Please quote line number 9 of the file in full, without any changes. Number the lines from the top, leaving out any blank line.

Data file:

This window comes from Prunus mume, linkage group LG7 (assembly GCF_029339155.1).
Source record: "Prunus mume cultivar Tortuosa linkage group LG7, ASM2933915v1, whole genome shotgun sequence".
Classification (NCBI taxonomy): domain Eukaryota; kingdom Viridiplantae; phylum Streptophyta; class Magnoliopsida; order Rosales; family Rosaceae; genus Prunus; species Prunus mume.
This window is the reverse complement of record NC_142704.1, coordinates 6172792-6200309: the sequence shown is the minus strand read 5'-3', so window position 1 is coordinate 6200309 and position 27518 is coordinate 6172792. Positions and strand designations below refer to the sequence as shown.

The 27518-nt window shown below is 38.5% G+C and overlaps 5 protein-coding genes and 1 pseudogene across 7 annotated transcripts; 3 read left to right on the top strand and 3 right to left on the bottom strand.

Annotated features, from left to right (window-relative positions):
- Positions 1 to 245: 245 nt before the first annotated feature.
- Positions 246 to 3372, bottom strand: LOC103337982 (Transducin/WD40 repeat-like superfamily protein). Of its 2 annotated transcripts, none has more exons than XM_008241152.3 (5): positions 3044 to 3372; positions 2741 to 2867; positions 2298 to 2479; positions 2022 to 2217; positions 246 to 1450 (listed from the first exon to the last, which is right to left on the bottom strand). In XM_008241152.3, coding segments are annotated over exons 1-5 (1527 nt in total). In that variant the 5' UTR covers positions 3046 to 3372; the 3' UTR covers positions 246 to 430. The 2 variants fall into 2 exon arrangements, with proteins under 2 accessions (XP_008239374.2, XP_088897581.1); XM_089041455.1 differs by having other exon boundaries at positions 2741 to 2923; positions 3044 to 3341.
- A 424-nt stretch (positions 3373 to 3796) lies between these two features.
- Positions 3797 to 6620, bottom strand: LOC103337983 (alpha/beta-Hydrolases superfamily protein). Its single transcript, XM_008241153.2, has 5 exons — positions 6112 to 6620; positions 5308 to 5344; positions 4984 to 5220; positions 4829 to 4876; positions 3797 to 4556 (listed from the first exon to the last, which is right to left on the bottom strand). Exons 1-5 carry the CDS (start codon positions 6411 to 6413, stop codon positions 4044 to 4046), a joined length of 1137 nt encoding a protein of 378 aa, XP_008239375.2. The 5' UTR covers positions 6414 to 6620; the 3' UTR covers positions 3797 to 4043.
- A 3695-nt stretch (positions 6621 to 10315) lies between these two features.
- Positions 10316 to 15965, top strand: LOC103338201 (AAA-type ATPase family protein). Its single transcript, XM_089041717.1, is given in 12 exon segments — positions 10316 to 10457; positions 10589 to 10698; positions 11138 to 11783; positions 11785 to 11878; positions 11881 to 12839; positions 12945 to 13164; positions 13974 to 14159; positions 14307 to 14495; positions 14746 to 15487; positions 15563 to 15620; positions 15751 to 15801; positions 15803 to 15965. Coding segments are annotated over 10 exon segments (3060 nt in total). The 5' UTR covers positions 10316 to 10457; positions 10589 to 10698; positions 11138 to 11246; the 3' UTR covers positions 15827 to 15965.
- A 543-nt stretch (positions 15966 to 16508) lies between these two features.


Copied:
- A 424-nt stretch (positions 3373 to 3796) lies between these two features.